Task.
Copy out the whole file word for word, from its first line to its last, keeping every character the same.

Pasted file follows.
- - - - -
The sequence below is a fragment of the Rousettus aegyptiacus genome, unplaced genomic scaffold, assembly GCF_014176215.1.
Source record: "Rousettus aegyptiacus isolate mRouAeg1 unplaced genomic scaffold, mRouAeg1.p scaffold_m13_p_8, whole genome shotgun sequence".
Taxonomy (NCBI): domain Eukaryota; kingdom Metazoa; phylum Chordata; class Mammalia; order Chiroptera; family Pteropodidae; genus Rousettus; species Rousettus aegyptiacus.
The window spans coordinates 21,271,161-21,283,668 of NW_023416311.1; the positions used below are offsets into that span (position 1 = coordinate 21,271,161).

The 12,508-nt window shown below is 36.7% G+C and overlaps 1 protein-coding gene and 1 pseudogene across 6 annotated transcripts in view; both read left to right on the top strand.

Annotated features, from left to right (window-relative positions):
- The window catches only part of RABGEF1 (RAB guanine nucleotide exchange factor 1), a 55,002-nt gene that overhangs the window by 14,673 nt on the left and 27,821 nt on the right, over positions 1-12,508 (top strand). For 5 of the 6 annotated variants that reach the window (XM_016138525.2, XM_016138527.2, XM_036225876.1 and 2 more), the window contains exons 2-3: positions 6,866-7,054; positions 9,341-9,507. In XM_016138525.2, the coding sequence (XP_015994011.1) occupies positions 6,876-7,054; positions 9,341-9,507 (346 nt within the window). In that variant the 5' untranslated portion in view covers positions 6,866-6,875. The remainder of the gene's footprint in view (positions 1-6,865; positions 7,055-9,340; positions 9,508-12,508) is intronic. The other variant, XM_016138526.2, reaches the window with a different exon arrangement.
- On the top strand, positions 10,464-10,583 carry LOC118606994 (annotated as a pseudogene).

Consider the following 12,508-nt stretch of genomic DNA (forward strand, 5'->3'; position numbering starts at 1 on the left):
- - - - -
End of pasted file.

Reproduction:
The sequence below is a fragment of the Rousettus aegyptiacus genome, unplaced genomic scaffold, assembly GCF_014176215.1.
Source record: "Rousettus aegyptiacus isolate mRouAeg1 unplaced genomic scaffold, mRouAeg1.p scaffold_m13_p_8, whole genome shotgun sequence".
Taxonomy (NCBI): domain Eukaryota; kingdom Metazoa; phylum Chordata; class Mammalia; order Chiroptera; family Pteropodidae; genus Rousettus; species Rousettus aegyptiacus.
The window spans coordinates 21,271,161-21,283,668 of NW_023416311.1; the positions used below are offsets into that span (position 1 = coordinate 21,271,161).

The 12,508-nt window shown below is 36.7% G+C and overlaps 1 protein-coding gene and 1 pseudogene across 6 annotated transcripts in view; both read left to right on the top strand.

Annotated features, from left to right (window-relative positions):
- The window catches only part of RABGEF1 (RAB guanine nucleotide exchange factor 1), a 55,002-nt gene that overhangs the window by 14,673 nt on the left and 27,821 nt on the right, over positions 1-12,508 (top strand). For 5 of the 6 annotated variants that reach the window (XM_016138525.2, XM_016138527.2, XM_036225876.1 and 2 more), the window contains exons 2-3: positions 6,866-7,054; positions 9,341-9,507. In XM_016138525.2, the coding sequence (XP_015994011.1) occupies positions 6,876-7,054; positions 9,341-9,507 (346 nt within the window). In that variant the 5' untranslated portion in view covers positions 6,866-6,875. The remainder of the gene's footprint in view (positions 1-6,865; positions 7,055-9,340; positions 9,508-12,508) is intronic. The other variant, XM_016138526.2, reaches the window with a different exon arrangement.
- On the top strand, positions 10,464-10,583 carry LOC118606994 (annotated as a pseudogene).

Consider the following 12,508-nt stretch of genomic DNA (forward strand, 5'->3'; position numbering starts at 1 on the left):